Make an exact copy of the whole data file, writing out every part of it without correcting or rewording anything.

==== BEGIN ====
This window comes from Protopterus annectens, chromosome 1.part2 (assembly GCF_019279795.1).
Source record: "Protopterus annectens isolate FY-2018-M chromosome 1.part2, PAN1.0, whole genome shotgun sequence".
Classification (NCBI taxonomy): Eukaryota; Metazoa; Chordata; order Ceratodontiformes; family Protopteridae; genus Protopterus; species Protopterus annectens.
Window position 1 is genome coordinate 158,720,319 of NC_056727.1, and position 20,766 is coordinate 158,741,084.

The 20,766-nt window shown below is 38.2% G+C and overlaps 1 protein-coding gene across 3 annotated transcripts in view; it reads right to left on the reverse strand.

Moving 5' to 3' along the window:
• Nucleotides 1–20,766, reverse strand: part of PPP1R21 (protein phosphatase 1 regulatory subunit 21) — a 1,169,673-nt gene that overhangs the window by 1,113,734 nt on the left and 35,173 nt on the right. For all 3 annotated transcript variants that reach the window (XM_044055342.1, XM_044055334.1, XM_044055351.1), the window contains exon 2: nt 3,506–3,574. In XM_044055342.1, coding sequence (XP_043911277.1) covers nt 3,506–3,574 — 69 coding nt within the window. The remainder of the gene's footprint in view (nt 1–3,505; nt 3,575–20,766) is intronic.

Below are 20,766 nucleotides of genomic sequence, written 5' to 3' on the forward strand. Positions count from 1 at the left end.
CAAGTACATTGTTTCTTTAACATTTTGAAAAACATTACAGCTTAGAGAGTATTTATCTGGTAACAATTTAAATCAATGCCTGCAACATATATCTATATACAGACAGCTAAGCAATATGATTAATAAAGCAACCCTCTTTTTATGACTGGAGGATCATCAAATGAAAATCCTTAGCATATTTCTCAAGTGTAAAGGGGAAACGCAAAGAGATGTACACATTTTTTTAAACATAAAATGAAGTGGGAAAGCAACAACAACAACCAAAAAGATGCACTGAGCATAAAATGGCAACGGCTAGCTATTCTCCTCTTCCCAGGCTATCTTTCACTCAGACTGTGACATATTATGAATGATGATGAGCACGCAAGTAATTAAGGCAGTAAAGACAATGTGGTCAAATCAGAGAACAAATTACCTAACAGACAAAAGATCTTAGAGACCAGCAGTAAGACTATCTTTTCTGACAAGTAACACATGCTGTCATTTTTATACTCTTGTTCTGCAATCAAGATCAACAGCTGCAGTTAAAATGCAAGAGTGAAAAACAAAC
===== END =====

This window comes from Protopterus annectens, chromosome 1.part2 (assembly GCF_019279795.1).
Source record: "Protopterus annectens isolate FY-2018-M chromosome 1.part2, PAN1.0, whole genome shotgun sequence".
Classification (NCBI taxonomy): Eukaryota; Metazoa; Chordata; order Ceratodontiformes; family Protopteridae; genus Protopterus; species Protopterus annectens.
Window position 1 is genome coordinate 158,720,319 of NC_056727.1, and position 20,766 is coordinate 158,741,084.

The 20,766-nt window shown below is 38.2% G+C and overlaps 1 protein-coding gene across 3 annotated transcripts in view; it reads right to left on the reverse strand.

Moving 5' to 3' along the window:
• Nucleotides 1–20,766, reverse strand: part of PPP1R21 (protein phosphatase 1 regulatory subunit 21) — a 1,169,673-nt gene that overhangs the window by 1,113,734 nt on the left and 35,173 nt on the right. For all 3 annotated transcript variants that reach the window (XM_044055342.1, XM_044055334.1, XM_044055351.1), the window contains exon 2: nt 3,506–3,574. In XM_044055342.1, coding sequence (XP_043911277.1) covers nt 3,506–3,574 — 69 coding nt within the window. The remainder of the gene's footprint in view (nt 1–3,505; nt 3,575–20,766) is intronic.

Below are 20,766 nucleotides of genomic sequence, written 5' to 3' on the forward strand. Positions count from 1 at the left end.
CAAGTACATTGTTTCTTTAACATTTTGAAAAACATTACAGCTTAGAGAGTATTTATCTGGTAACAATTTAAATCAATGCCTGCAACATATATCTATATACAGACAGCTAAGCAATATGATTAATAAAGCAACCCTCTTTTTATGACTGGAGGATCATCAAATGAAAATCCTTAGCATATTTCTCAAGTGTAAAGGGGAAACGCAAAGAGATGTACACATTTTTTTAAACATAAAATGAAGTGGGAAAGCAACAACAACAACCAAAAAGATGCACTGAGCATAAAATGGCAACGGCTAGCTATTCTCCTCTTCCCAGGCTATCTTTCACTCAGACTGTGACATATTATGAATGATGATGAGCACGCAAGTAATTAAGGCAGTAAAGACAATGTGGTCAAATCAGAGAACAAATTACCTAACAGACAAAAGATCTTAGAGACCAGCAGTAAGACTATCTTTTCTGACAAGTAACACATGCTGTCATTTTTATACTCTTGTTCTGCAATCAAGATCAACAGCTGCAGTTAAAATGCAAGAGTGAAAAACAAAC